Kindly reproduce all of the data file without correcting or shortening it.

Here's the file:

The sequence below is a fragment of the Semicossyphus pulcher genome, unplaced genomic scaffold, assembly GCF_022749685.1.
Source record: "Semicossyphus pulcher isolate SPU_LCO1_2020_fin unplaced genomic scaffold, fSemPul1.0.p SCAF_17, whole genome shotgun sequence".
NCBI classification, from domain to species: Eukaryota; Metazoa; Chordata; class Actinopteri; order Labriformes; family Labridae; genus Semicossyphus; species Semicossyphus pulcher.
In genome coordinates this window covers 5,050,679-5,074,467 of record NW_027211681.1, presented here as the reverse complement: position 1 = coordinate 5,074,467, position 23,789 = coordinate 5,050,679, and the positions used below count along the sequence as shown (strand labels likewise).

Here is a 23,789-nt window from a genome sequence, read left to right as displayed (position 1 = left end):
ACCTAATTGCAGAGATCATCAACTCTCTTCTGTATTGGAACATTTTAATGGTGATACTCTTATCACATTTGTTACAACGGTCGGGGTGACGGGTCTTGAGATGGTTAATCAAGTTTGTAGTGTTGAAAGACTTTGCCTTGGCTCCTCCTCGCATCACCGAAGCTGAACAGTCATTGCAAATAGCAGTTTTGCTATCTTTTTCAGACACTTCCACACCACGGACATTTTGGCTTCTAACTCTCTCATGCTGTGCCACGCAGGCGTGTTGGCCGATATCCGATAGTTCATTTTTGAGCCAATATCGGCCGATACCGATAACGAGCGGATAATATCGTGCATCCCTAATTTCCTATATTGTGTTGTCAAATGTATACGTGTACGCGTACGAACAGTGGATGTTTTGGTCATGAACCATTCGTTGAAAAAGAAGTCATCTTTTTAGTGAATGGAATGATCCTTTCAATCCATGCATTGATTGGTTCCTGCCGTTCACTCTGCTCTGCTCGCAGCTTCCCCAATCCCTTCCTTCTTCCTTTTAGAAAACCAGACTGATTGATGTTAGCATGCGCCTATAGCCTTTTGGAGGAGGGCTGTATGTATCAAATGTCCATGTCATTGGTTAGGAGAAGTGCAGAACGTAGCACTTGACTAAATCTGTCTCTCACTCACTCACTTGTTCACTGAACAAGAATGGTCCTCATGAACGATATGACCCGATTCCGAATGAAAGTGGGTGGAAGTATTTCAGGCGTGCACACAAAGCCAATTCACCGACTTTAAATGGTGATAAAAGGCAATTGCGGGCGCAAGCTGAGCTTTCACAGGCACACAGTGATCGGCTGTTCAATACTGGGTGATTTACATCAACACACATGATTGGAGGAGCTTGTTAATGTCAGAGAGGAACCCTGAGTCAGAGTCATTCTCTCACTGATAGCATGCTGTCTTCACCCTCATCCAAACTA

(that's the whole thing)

The sequence below is a fragment of the Semicossyphus pulcher genome, unplaced genomic scaffold, assembly GCF_022749685.1.
Source record: "Semicossyphus pulcher isolate SPU_LCO1_2020_fin unplaced genomic scaffold, fSemPul1.0.p SCAF_17, whole genome shotgun sequence".
NCBI classification, from domain to species: Eukaryota; Metazoa; Chordata; class Actinopteri; order Labriformes; family Labridae; genus Semicossyphus; species Semicossyphus pulcher.
In genome coordinates this window covers 5,050,679-5,074,467 of record NW_027211681.1, presented here as the reverse complement: position 1 = coordinate 5,074,467, position 23,789 = coordinate 5,050,679, and the positions used below count along the sequence as shown (strand labels likewise).

Here is a 23,789-nt window from a genome sequence, read left to right as displayed (position 1 = left end):
ACCTAATTGCAGAGATCATCAACTCTCTTCTGTATTGGAACATTTTAATGGTGATACTCTTATCACATTTGTTACAACGGTCGGGGTGACGGGTCTTGAGATGGTTAATCAAGTTTGTAGTGTTGAAAGACTTTGCCTTGGCTCCTCCTCGCATCACCGAAGCTGAACAGTCATTGCAAATAGCAGTTTTGCTATCTTTTTCAGACACTTCCACACCACGGACATTTTGGCTTCTAACTCTCTCATGCTGTGCCACGCAGGCGTGTTGGCCGATATCCGATAGTTCATTTTTGAGCCAATATCGGCCGATACCGATAACGAGCGGATAATATCGTGCATCCCTAATTTCCTATATTGTGTTGTCAAATGTATACGTGTACGCGTACGAACAGTGGATGTTTTGGTCATGAACCATTCGTTGAAAAAGAAGTCATCTTTTTAGTGAATGGAATGATCCTTTCAATCCATGCATTGATTGGTTCCTGCCGTTCACTCTGCTCTGCTCGCAGCTTCCCCAATCCCTTCCTTCTTCCTTTTAGAAAACCAGACTGATTGATGTTAGCATGCGCCTATAGCCTTTTGGAGGAGGGCTGTATGTATCAAATGTCCATGTCATTGGTTAGGAGAAGTGCAGAACGTAGCACTTGACTAAATCTGTCTCTCACTCACTCACTTGTTCACTGAACAAGAATGGTCCTCATGAACGATATGACCCGATTCCGAATGAAAGTGGGTGGAAGTATTTCAGGCGTGCACACAAAGCCAATTCACCGACTTTAAATGGTGATAAAAGGCAATTGCGGGCGCAAGCTGAGCTTTCACAGGCACACAGTGATCGGCTGTTCAATACTGGGTGATTTACATCAACACACATGATTGGAGGAGCTTGTTAATGTCAGAGAGGAACCCTGAGTCAGAGTCATTCTCTCACTGATAGCATGCTGTCTTCACCCTCATCCAAACTA